What Are The Security Risks Of Cloud Computing?
The cloud is considered one of the most revolutionary and disruptive innovations. Businesses are flocking to the cloud as a means of cost-cutting, streamlining operations, and using emerging technologies that can accelerate digital transformation. However, there are also risks associated with adopting cloud computing. Suppose you’re considering implementing the cloud in your business. In that case, you must understand the potential pitfalls of making an informed decision rather than jumping at the first opportunity to get value. This article will help you understand the risks and benefits of adopting cloud computing in your business and some best practices for protecting your data security.
Security risks of cloud computing
Identity and Access Management (IAM)
The first and most common security risk with cloud computing is identity and access management (IAM). IAM refers to the processes necessary to ensure that developers, users, administrators, and other authorized individuals can access a service in the cloud. Without proper IAM, malicious people can gain unauthorized access to sensitive information or take advantage of applications using the cloud infrastructure. It’s important to implement strong authentication methods like two-factor authentication to deal with this risk. These methods provide an extra layer of security while making it easy for you to quickly add new users or remove old ones. It’s also important to perform regular audits on your IAM policies to identify any potential weak points in your process.
Lack Of Data Sovereignty
Cloud computing relies on the quality of the data center in which your data is stored. If you use a provider like Amazon Web Services (AWS), Google Cloud Platform (GCP), or Microsoft Azure, you rely on their infrastructure to keep your data safe and secure. This means that even though you retain ownership of your data, someone else has control over it.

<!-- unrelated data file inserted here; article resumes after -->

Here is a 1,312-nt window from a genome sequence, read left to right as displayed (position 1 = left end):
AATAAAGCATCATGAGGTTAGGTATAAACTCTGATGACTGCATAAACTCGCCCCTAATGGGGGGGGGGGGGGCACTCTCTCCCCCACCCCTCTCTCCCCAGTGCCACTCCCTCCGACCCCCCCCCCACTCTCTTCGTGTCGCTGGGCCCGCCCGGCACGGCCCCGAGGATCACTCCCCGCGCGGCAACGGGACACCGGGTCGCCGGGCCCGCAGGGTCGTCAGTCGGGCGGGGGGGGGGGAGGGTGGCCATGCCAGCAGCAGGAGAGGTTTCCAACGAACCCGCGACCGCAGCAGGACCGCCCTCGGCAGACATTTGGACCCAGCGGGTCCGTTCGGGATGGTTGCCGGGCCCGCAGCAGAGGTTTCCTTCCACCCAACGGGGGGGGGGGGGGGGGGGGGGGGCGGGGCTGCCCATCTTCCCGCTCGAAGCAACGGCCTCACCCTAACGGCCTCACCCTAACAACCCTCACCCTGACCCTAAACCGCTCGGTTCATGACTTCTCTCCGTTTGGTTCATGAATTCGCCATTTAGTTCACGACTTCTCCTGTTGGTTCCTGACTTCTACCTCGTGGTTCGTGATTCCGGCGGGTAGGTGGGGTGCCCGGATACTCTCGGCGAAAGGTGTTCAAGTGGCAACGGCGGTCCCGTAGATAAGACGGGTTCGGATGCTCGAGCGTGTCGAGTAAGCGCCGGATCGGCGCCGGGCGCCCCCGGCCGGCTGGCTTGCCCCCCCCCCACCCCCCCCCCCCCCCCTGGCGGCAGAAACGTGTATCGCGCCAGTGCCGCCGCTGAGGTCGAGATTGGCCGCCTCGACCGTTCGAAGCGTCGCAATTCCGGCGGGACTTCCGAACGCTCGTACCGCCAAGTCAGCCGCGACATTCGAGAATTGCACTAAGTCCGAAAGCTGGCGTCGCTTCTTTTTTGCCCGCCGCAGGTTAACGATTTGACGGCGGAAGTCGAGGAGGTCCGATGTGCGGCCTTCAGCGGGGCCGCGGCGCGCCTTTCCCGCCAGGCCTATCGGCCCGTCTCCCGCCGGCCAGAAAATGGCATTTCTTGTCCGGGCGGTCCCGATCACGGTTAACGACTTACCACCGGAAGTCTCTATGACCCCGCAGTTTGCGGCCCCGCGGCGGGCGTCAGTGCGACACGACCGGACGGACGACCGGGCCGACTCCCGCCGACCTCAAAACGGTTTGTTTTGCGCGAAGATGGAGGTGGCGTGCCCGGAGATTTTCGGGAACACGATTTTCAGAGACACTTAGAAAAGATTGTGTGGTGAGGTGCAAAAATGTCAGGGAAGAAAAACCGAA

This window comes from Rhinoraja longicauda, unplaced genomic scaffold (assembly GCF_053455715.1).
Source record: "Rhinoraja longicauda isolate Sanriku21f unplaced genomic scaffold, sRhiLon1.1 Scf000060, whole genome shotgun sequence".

There are also jurisdiction factors to consider. For example, your data will be subject to US law and jurisdiction if you host in the US. US authorities can obtain access to your data without a warrant and could potentially seize it or remove it from your control, which would be disastrous for businesses, especially as they may not have a backup copy of their database. They may even be able to take the data and not give it back if they decide that they don’t want you using their services anymore.
This is one of the reasons why many companies prefer on-premise solutions over cloud-based solutions. There is more control over the data and where it is stored in on-premise solutions.
Problems With Privacy And Anonymity
Most people are familiar with cloud computing, but few realize how hackers can exploit its weaknesses for nefarious purposes. When you store data in the cloud, your information is available to anyone who has access to it. Such a situation can be a huge concern for cloud users, and it’s easy to see why. If you’re storing sensitive data, you want to ensure that it’s secure before uploading it to the cloud.
In addition, because cloud providers are often based in different countries, your data may be stored on a server in another country without your knowledge. If someone wanted to get their hands on sensitive information stored in the cloud, they could do so without you ever knowing.
You Can Never Completely Delete Your Data
cloud data is never completely deleted. Even if you delete your cloud data, it can still be recovered by the cloud service provider. This is because the cloud service provider has the technology to recover and restore your data. Since our data is spread across different servers, there is a chance that some of your data could still be available for recovery.
Your Data Could Be Stolen During Hacker Activity
While some cloud providers offer high-security levels, others do not take security seriously enough and fail to implement the right measures in their facilities and practices. Some providers may even have outdated software or configurations that open up potential vulnerabilities in their systems and networks, allowing hackers access to them with minimal effort — potentially putting your organization’s sensitive information at risk.
A highly publicized case in early 2009 involved Google Docs being attacked by a third-party attacker who was able to access user information because Google failed to put proper safeguards in place on its servers (Source). Even though Google quickly fixed the security issue once it was made aware of it, this case illustrates how even the most secure cloud services can be compromised by outside attackers who find vulnerabilities within their systems.